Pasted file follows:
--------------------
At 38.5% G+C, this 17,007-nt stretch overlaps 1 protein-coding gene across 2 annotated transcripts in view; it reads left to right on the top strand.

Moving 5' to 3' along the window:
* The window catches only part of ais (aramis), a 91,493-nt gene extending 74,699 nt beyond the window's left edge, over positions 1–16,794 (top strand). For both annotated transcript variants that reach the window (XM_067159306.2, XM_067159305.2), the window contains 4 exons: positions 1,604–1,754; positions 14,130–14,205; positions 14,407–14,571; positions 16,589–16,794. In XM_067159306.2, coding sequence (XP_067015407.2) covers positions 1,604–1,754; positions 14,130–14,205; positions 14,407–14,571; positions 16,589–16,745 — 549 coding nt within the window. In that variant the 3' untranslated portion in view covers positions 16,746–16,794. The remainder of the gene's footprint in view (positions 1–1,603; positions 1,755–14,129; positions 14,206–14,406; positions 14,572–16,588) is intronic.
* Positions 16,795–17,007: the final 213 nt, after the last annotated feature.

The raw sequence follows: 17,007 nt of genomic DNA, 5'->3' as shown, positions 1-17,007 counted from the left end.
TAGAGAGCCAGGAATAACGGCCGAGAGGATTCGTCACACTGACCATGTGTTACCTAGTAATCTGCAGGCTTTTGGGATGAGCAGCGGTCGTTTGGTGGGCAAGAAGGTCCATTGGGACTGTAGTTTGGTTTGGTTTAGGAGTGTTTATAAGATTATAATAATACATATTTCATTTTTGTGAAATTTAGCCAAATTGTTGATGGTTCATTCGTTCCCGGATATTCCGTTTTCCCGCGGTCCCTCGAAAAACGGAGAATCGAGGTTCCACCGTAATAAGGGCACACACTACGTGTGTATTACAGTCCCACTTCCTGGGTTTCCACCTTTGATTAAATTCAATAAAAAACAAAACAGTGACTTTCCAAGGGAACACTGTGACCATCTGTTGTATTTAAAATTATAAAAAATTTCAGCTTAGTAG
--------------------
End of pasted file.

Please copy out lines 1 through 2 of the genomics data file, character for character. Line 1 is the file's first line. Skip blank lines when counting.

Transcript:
At 38.5% G+C, this 17,007-nt stretch overlaps 1 protein-coding gene across 2 annotated transcripts in view; it reads left to right on the top strand.

Moving 5' to 3' along the window: